Elephants marching? Capshaw digs have folks hearing things
"Enter a place where lifestyle takes on a new dimension... eclectic, exciting, and original. Unique surroundings with distinctive advantages are yours to experience at Riverbend Apartment Homes."
Riverbend, which is located behind Rose's at Pantops, is Charlottesville's newest "luxury" apartment complex. It boasts many attractive features, such as spacious and well-designed floor plans, nine-foot ceilings, oversized windows, and garden tubs. Those are the things that sold James and Amy Vergis on Riverbend when they moved to Charlottesville last July.
"We could not have been happier," James emailed me, describing their early days in the apartment. "However, this feeling of joy was short-lived when our neighbors began to move in." The Vergises soon had people living above, below, and to one side of them, and with each new arrival, the noise level went up.
For example, Vergis wrote, "Our downstairs neighbor's stereo/TV was so loud at one point that the glass on our coffee table would shake out of its frame." That problem, fortunately, was resolved by asking the neighbors to tone it down. Not so fortunately, it was the only instance where volume alone was the problem: The rest of the noise, Vergis claims, has come from the people around them simply walking, talking, and generally inhabiting the space.
At night in the master bedroom, for instance, "When the [next-door] neighbor is on the phone, I can hear the entire conversation as if I were sitting across the table from him. The worst noise comes from our upstairs neighbors. They are not being loud at all... when they just walk, it sounds like a herd of elephants."
I visited the couple on a Monday evening and could indeed hear the people above us walking around, although I would never mistake them for a herd of elephants. After talking with the Vergises, I set out to interview the neighbors.
The couple above them agreed that noise seems to travel freely and said they can not only hear neighbors talking, but even, at times, sneezing. Overall, though, they're happy at Riverbend and plan to stay for their entire three years in law school.
The Vergises' next-door neighbor said he has no problems with noise. The tenant below them didn't answer the door, but his neighbor, whose bedroom wall adjoins the building's breezeway, told me the noise from people going up and down the outside stairs is intrusively loud.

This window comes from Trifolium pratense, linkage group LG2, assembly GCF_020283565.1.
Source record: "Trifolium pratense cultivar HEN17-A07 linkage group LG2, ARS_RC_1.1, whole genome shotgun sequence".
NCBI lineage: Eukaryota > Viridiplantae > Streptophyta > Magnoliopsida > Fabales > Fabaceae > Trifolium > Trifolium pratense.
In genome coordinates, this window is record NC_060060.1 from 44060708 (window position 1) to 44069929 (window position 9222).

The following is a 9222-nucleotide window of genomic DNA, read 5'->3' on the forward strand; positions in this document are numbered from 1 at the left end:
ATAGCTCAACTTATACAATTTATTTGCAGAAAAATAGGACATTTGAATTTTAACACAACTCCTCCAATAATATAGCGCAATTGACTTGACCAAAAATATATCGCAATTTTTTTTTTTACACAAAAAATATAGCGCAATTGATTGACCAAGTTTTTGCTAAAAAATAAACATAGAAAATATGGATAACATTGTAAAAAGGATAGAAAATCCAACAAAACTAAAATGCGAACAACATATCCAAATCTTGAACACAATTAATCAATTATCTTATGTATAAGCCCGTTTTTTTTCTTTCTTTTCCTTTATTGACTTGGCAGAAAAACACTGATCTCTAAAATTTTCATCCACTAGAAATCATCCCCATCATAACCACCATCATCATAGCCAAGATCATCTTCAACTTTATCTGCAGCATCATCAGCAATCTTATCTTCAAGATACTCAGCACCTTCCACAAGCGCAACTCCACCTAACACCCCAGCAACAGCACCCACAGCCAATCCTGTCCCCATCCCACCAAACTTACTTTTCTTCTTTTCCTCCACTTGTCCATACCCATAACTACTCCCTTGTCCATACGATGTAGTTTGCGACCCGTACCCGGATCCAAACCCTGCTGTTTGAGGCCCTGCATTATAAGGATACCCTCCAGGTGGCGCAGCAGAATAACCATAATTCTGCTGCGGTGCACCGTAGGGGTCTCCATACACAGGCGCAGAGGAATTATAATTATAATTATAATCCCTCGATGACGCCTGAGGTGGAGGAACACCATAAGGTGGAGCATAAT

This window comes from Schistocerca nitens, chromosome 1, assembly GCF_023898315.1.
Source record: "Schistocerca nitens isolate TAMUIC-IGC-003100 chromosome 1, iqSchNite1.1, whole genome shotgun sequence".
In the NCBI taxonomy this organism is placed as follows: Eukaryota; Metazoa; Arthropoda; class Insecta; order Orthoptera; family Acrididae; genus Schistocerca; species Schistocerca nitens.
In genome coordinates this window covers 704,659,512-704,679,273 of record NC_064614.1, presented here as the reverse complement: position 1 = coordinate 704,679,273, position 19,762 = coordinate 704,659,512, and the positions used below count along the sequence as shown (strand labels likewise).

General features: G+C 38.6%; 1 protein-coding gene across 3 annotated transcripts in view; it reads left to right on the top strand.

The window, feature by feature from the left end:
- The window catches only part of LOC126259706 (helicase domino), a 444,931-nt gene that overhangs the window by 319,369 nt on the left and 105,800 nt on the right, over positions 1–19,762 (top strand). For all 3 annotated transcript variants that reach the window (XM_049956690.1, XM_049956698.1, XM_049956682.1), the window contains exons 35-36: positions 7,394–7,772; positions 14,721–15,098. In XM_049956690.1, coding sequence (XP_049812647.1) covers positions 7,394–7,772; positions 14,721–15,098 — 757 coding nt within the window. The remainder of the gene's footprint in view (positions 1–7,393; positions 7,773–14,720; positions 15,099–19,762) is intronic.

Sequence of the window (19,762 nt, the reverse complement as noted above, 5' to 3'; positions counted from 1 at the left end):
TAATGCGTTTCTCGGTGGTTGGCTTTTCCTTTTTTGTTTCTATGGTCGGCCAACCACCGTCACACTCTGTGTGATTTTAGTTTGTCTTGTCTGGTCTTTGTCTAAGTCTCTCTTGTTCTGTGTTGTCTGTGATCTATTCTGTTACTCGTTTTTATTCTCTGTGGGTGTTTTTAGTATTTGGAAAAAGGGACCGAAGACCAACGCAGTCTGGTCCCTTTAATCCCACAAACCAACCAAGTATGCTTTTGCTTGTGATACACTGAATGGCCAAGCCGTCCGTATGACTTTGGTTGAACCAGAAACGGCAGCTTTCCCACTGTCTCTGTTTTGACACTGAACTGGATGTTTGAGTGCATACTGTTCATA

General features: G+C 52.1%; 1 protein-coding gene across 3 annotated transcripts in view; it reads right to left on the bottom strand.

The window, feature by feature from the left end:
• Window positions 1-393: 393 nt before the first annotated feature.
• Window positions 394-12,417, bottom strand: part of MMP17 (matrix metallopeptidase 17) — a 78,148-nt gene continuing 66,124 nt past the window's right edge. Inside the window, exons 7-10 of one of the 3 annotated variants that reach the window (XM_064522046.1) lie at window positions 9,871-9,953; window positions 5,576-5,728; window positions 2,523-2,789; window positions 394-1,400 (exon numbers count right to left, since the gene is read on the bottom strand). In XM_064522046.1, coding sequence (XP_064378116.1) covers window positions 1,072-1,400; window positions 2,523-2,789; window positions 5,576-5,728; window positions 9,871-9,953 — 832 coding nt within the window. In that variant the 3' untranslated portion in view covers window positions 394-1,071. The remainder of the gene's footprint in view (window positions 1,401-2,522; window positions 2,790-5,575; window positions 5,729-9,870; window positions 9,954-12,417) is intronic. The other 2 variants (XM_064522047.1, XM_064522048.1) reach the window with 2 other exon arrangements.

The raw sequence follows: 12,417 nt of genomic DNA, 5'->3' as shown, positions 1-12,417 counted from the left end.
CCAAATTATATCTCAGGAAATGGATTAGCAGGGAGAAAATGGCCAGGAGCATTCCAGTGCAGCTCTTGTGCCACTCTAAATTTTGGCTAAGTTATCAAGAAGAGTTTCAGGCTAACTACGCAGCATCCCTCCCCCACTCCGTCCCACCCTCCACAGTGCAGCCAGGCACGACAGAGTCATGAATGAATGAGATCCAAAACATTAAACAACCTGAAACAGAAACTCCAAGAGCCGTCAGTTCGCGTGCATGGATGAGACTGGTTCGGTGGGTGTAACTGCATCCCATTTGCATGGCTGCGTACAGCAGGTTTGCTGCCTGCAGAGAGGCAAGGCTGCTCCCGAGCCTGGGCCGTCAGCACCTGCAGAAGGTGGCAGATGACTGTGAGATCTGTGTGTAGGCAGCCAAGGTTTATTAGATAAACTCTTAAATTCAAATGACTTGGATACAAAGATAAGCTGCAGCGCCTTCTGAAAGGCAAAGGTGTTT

I spoke with property manager Robin Hughes, who believes that the two parties complaining about noise– i.e., the Vergises and the woman on the level below them, who complained about noise from the breezeway– are themselves noisy and, therefore, the problem. Their neighbors, however, deny this.
Next, I talked to Nathan Metzger, who (with partner Coran Capshaw, manager of the Dave Matthews Band) developed the property. Metzger said that sound insulation "is of extreme importance" to him. Like Hughes, he ascribed the complaints to a "fondness for partying" and said, "I really don't think we have a sound problem."
After we spoke, I went back to the complex and interviewed eight more residents from other buildings. Two said they had no problems with noise, but the rest75 percent– said they did. One case was described as extreme, one relatively minor (she could hear people walking above her), and the rest fell in between.
What gives? Are the walls, floors, and ceilings at Riverbend unacceptably flimsy? To get the answer, I met with Jay Schlothauer, Albemarle County building official, and we pored over Riverbend's architectural plans and specifications. Schlothauer gave me a crash course in sound insulation, defining such terms as "sound transmission class" (STC) and "impact insulation class" (IIC).
A wall's construction– e.g., how much space separates the two sides, whether fiberglass batting is used, etc.– and similar factors in the design of the floor/ceiling result in numerical ratings for STC and IIC, respectively.
Riverbend's STC and IIC ratings are in the neighborhood of 50 to 54, which are above the code's minimum requirement of 45. Schlothauer praised Metzger, saying that "He did a lot of stuff that's above the code" and "was very conscientious."
That means, in effect, that no one's to blame– except perhaps for the code itself. That's cold comfort, alas, for James and Amy Vergis.
Do you have a consumer problem or question? Email the Fearless Consumer, write her at 100 Second Street NW, 22902, or call 295-8700 ext. 406.